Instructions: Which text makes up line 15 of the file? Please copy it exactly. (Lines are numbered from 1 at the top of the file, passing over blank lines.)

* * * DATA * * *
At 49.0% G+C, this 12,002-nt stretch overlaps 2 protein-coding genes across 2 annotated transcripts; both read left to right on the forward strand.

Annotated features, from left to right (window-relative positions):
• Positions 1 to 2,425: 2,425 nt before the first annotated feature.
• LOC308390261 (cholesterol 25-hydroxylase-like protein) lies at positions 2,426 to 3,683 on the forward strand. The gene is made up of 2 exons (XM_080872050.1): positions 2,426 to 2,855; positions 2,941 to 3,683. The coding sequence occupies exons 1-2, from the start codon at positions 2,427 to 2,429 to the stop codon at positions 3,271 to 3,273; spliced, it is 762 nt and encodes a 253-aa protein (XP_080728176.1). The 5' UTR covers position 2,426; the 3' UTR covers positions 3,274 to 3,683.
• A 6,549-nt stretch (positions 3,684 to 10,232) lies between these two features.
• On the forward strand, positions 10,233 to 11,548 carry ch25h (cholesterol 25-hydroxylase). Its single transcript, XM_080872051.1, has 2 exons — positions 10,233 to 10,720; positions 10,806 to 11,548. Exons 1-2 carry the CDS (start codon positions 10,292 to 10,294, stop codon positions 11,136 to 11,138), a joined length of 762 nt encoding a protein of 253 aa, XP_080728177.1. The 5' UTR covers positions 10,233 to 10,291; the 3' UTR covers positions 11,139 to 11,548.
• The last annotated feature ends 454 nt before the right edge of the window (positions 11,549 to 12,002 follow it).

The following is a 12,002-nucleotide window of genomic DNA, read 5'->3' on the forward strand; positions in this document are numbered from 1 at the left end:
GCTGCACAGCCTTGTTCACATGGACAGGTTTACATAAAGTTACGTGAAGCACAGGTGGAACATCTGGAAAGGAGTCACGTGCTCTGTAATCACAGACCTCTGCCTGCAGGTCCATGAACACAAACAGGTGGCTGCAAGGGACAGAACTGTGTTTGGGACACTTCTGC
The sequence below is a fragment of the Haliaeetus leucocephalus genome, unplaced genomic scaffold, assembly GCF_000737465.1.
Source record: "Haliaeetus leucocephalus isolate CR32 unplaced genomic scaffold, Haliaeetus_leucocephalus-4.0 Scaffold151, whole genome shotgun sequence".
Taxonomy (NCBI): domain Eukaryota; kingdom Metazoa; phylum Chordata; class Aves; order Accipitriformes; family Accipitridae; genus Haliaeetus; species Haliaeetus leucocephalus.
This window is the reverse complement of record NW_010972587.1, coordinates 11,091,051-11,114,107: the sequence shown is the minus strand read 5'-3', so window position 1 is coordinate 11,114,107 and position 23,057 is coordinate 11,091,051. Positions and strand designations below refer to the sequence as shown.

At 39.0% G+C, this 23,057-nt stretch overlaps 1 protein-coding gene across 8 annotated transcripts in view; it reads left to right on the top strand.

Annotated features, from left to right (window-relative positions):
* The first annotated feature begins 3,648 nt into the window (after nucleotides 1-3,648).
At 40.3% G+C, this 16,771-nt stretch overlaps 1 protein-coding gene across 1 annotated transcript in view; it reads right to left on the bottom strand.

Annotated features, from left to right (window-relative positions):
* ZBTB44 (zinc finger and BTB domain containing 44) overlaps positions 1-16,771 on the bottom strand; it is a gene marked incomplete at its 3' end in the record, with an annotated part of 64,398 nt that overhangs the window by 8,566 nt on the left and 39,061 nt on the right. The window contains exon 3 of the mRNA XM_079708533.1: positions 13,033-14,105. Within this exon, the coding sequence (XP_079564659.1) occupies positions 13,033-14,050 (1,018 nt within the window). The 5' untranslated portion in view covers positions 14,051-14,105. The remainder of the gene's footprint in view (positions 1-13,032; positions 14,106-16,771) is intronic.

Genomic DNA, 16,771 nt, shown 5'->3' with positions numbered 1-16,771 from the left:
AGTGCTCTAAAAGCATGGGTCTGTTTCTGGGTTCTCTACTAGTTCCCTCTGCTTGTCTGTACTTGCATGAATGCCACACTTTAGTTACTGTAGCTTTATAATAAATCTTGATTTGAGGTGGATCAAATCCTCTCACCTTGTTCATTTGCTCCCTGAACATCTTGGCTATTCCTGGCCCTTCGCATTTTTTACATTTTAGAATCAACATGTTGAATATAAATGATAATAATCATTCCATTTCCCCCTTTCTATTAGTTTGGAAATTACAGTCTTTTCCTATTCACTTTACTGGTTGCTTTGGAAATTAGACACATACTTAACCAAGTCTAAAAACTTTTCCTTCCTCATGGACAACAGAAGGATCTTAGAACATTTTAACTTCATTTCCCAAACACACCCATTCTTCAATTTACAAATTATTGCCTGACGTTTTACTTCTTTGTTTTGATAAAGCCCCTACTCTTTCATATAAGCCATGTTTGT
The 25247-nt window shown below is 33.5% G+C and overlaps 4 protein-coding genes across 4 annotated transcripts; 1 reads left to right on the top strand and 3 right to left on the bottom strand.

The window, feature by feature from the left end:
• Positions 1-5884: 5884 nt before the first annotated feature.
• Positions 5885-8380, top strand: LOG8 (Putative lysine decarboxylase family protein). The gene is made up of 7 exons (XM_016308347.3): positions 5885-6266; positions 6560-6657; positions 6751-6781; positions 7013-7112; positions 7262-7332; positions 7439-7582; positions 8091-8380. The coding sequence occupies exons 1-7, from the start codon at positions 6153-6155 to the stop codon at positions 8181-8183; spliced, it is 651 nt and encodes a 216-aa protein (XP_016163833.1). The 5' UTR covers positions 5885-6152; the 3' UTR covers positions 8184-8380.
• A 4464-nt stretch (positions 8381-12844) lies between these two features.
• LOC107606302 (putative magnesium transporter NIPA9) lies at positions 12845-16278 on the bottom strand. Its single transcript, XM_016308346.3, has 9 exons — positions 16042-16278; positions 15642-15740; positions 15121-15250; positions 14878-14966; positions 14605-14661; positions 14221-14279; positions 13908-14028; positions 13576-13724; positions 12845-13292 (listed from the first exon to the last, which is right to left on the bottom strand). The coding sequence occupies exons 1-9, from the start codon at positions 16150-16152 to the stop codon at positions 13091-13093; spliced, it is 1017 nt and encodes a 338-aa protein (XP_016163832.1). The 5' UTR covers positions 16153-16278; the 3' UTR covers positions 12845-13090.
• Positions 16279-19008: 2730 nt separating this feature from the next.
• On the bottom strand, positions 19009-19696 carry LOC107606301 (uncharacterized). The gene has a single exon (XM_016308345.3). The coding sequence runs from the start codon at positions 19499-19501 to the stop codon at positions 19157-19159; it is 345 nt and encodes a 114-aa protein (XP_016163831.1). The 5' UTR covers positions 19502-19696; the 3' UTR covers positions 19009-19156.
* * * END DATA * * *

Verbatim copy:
Annotated features, from left to right (window-relative positions):